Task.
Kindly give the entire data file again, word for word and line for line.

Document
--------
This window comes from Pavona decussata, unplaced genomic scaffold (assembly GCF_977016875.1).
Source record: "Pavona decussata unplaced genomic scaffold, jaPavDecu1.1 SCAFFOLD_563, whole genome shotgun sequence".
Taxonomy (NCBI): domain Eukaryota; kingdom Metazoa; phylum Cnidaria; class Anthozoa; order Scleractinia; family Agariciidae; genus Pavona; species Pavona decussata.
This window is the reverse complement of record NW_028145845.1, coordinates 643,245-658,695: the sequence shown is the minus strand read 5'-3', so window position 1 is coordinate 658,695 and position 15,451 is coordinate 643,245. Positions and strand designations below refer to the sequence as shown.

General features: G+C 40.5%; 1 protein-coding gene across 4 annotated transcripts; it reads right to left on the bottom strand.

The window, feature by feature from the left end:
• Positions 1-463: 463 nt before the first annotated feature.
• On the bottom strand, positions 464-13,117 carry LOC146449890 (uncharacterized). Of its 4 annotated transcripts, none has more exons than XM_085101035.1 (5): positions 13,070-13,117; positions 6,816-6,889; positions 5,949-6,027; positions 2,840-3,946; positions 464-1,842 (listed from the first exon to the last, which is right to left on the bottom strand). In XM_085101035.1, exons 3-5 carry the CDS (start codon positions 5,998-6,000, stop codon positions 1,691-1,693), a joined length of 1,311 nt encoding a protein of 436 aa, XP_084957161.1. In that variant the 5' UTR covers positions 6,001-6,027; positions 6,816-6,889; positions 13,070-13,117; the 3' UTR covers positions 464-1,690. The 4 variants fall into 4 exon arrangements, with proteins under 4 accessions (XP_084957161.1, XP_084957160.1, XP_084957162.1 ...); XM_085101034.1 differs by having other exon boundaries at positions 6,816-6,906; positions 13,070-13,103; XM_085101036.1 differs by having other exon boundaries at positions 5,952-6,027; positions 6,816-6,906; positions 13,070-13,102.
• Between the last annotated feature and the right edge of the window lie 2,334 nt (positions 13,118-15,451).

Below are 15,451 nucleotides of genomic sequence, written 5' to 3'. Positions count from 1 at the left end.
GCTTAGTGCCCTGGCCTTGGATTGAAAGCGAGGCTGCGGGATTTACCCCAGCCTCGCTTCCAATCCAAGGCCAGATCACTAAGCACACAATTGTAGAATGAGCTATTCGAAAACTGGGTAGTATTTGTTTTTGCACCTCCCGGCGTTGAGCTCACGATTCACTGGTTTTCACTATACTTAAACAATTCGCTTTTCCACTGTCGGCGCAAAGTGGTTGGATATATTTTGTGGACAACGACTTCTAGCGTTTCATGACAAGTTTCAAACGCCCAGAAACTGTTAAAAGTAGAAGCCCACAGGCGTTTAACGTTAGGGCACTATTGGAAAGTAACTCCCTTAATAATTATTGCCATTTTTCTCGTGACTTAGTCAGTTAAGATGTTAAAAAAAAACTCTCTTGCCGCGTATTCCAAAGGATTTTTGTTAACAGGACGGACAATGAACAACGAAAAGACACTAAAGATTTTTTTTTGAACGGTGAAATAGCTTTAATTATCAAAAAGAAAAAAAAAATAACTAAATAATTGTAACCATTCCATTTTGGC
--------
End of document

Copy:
This window comes from Pavona decussata, unplaced genomic scaffold (assembly GCF_977016875.1).
Source record: "Pavona decussata unplaced genomic scaffold, jaPavDecu1.1 SCAFFOLD_563, whole genome shotgun sequence".
Taxonomy (NCBI): domain Eukaryota; kingdom Metazoa; phylum Cnidaria; class Anthozoa; order Scleractinia; family Agariciidae; genus Pavona; species Pavona decussata.
This window is the reverse complement of record NW_028145845.1, coordinates 643,245-658,695: the sequence shown is the minus strand read 5'-3', so window position 1 is coordinate 658,695 and position 15,451 is coordinate 643,245. Positions and strand designations below refer to the sequence as shown.

General features: G+C 40.5%; 1 protein-coding gene across 4 annotated transcripts; it reads right to left on the bottom strand.

The window, feature by feature from the left end:
• Positions 1-463: 463 nt before the first annotated feature.
• On the bottom strand, positions 464-13,117 carry LOC146449890 (uncharacterized). Of its 4 annotated transcripts, none has more exons than XM_085101035.1 (5): positions 13,070-13,117; positions 6,816-6,889; positions 5,949-6,027; positions 2,840-3,946; positions 464-1,842 (listed from the first exon to the last, which is right to left on the bottom strand). In XM_085101035.1, exons 3-5 carry the CDS (start codon positions 5,998-6,000, stop codon positions 1,691-1,693), a joined length of 1,311 nt encoding a protein of 436 aa, XP_084957161.1. In that variant the 5' UTR covers positions 6,001-6,027; positions 6,816-6,889; positions 13,070-13,117; the 3' UTR covers positions 464-1,690. The 4 variants fall into 4 exon arrangements, with proteins under 4 accessions (XP_084957161.1, XP_084957160.1, XP_084957162.1 ...); XM_085101034.1 differs by having other exon boundaries at positions 6,816-6,906; positions 13,070-13,103; XM_085101036.1 differs by having other exon boundaries at positions 5,952-6,027; positions 6,816-6,906; positions 13,070-13,102.
• Between the last annotated feature and the right edge of the window lie 2,334 nt (positions 13,118-15,451).

Below are 15,451 nucleotides of genomic sequence, written 5' to 3'. Positions count from 1 at the left end.
GCTTAGTGCCCTGGCCTTGGATTGAAAGCGAGGCTGCGGGATTTACCCCAGCCTCGCTTCCAATCCAAGGCCAGATCACTAAGCACACAATTGTAGAATGAGCTATTCGAAAACTGGGTAGTATTTGTTTTTGCACCTCCCGGCGTTGAGCTCACGATTCACTGGTTTTCACTATACTTAAACAATTCGCTTTTCCACTGTCGGCGCAAAGTGGTTGGATATATTTTGTGGACAACGACTTCTAGCGTTTCATGACAAGTTTCAAACGCCCAGAAACTGTTAAAAGTAGAAGCCCACAGGCGTTTAACGTTAGGGCACTATTGGAAAGTAACTCCCTTAATAATTATTGCCATTTTTCTCGTGACTTAGTCAGTTAAGATGTTAAAAAAAAACTCTCTTGCCGCGTATTCCAAAGGATTTTTGTTAACAGGACGGACAATGAACAACGAAAAGACACTAAAGATTTTTTTTTGAACGGTGAAATAGCTTTAATTATCAAAAAGAAAAAAAAAATAACTAAATAATTGTAACCATTCCATTTTGGC